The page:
TASTE OF CEMENT – Dedicated to all the workers in exile

Deservedly acclaimed by the most important international festivals, TASTE OF CEMENT by the Syrian director, Ziad Kalthoum, has been entirely created on the dual theme of construction and destruction, adapting to the twists of war, from Lebanon in the 1980s to Syria today, an unjust relay, an evil karma.

TASTE OF CEMENT is dedicated to all those workers in exile and, foremost, the Syrians.

Carried up on lifts to dizzying heights, towards the azure and somnolent skies above Beirut, like industrious teams of ants moving about in their fluorescent safety jackets. And then, down into twilight darkness, sinking into the bowels of the underground, shadows, invisible to the rest of the city. Silent, forgotten, unseen, immersed in the rhythmic sounds of the building site – the beating of metal, the planing of wood, the grinding of the cement-mixer, the bolting and unbolting of iron bars.

They are the surgeons of Beirut’s reconstruction, the building workers operating on the drilled and bored bodies of a city arising again from a painful past.

Syrian refugees, forced to leave their own country devastated by war, to reach another country just emerging from a war. But it will start again, or so that armored tank wants to remind us as it makes an appearance every so often throughout the film, moving through the rubble of a destroyed city. Aleppo, today? Beirut, yesterday? Beirut, tomorrow? What difference does it make, there will be another war in Lebanon, destroying yet again the houses, buildings, skyscrapers, lives. And then the Syrian workers, who now live hidden away in the skeletons of the buildings rising up, will return home to rebuild their own country.

A cruel carousel. Construction, destruction, reconstruction. Flows of cement, like volcanic lava, swampy ground where the workers’ rubber boots sink down, between one war and another. The cement is life and death.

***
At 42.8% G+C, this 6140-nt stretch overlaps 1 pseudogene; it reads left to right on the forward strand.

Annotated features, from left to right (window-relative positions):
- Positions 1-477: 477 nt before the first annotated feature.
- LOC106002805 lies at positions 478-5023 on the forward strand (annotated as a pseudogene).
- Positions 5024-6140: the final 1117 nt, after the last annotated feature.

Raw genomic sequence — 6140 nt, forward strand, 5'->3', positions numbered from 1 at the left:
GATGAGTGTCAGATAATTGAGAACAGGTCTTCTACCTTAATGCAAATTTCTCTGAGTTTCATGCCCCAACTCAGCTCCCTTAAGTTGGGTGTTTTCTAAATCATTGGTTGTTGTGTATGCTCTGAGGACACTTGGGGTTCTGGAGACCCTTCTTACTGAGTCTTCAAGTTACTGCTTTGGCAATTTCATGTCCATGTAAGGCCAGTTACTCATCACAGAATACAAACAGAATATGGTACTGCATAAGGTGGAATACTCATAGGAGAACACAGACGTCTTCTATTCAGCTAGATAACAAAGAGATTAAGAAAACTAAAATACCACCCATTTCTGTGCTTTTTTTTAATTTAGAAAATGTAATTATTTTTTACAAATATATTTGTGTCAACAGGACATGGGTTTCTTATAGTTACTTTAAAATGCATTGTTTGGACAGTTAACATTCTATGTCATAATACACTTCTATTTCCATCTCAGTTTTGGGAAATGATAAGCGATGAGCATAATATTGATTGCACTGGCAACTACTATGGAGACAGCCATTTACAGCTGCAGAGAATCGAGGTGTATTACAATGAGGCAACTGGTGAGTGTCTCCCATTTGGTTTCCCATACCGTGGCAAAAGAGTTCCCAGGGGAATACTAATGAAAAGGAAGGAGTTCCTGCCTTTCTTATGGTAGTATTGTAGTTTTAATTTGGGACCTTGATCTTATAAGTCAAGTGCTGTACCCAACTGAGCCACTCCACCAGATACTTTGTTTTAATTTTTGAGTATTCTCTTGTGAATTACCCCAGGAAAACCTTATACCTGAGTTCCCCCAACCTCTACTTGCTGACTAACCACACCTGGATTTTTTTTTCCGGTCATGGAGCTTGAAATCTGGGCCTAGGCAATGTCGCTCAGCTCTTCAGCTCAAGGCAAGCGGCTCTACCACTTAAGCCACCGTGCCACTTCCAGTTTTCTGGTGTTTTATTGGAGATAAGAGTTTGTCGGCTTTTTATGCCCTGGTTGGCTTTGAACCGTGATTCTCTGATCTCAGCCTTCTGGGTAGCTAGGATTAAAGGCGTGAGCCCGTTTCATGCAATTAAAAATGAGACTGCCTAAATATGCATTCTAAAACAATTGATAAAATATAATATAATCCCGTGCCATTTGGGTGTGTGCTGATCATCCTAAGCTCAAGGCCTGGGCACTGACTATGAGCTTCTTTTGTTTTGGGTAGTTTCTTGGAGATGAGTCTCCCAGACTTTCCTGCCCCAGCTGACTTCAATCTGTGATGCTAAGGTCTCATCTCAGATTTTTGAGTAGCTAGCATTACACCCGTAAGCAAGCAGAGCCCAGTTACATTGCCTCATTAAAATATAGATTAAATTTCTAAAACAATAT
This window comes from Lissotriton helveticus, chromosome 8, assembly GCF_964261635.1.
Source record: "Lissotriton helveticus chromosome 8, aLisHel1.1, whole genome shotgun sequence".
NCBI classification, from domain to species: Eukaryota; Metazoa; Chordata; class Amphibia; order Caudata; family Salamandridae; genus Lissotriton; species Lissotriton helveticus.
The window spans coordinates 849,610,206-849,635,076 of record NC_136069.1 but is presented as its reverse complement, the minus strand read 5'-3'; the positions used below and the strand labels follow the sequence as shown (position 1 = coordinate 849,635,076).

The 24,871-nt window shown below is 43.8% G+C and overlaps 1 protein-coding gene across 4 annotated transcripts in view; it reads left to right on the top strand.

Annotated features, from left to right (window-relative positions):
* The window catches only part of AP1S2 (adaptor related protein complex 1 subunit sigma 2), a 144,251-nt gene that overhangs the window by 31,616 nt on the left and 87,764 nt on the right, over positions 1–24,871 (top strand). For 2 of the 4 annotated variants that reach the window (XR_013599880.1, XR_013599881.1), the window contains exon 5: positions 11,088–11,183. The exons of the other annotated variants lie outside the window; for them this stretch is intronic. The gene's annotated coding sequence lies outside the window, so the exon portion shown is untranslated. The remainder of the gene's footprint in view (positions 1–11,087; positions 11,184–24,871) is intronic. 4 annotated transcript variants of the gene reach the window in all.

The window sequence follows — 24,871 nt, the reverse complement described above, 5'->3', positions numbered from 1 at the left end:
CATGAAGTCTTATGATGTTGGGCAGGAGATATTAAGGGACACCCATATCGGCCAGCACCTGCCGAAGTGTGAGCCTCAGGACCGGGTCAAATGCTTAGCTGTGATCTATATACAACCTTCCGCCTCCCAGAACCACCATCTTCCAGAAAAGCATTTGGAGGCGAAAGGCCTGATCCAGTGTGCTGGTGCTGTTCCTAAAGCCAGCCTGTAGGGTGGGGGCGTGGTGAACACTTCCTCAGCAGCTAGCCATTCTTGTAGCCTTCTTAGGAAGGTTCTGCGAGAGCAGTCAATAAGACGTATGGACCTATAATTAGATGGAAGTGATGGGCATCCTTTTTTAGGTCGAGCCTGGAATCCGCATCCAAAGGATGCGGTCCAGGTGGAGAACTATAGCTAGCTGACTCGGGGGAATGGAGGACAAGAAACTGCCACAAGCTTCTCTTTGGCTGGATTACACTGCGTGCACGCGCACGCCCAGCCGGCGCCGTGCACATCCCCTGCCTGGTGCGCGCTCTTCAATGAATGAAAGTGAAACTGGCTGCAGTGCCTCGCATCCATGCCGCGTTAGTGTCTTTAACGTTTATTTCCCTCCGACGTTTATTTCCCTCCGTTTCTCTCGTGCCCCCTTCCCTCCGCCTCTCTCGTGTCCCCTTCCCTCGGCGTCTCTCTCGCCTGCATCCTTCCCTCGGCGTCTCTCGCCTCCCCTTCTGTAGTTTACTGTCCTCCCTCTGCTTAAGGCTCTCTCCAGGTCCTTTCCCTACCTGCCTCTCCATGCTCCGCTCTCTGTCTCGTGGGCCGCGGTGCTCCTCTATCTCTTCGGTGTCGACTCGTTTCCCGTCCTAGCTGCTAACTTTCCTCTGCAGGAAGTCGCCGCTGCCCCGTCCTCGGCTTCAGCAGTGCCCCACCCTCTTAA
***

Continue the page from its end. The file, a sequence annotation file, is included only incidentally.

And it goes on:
A voice-over can be heard alternating with the mechanical sounds of the building site, recounting the memories of one of the many refugees, no one in particular, just one of the many. He, like his father is a construction worker.

“When the civil war ended, my father came to work in Lebanon as a builder […] I used to come home from school and I could immediately smell that he had returned […], the smell of cement on his hands, we could smell it even in the food. It disappeared when my father left again […], the palms of his hands were the city of Beirut […]. When he returned from Lebanon, he would take me to the sea, the first time that I saw it from the kitchen I wanted to dive in […], then he returned to build our house with his own hands that smelled of cement.”

Many Syrians went to help in reconstructing Lebanon after the long civil war (1975-1990) that clearly marked the divisions in the Country of Cedars.

Lebanon is a complicated mosaic of religious and ethnic factions, an unstable but essential mix of Maronite Christians (the minority), Muslims split between Sunnites and Shiites, the Druze concentrated in the south of the country, and thousands of Palestinian refugees (about 10% of the population) mainly in refugee camps. In the last two years, about 2 million Syrian refugees have arrived, out of a total population of 6 million inhabitants.

The very fragile agreement existing among the divided powers that has entrusted the Presidency of the Republic to the Maronite Christians, the Premiership to the Sunnites and the Presidency of the Parliament to the Shiites, is mirrored in an ethnic and demographic photograph taken by the French in 1932, and never to be repeated so as not to alter the religious equilibrium.

A fragile equilibrium, constantly eroded away by the religious cracks caused by the different regional actors who vie to control the country. The presence of Assad’s Syria has lasted 30 years, that of the Israeli troops (1982-2000) 18 years. Lebanon is a Pandora’s box risking, once again, to be opened by the deepening split that is overtaking the Islamic world, between the Shiites and the Sunnites, alias the geopolitical clash between Shiite Iran and Sunnite Saudi Arabia to control the Middle East.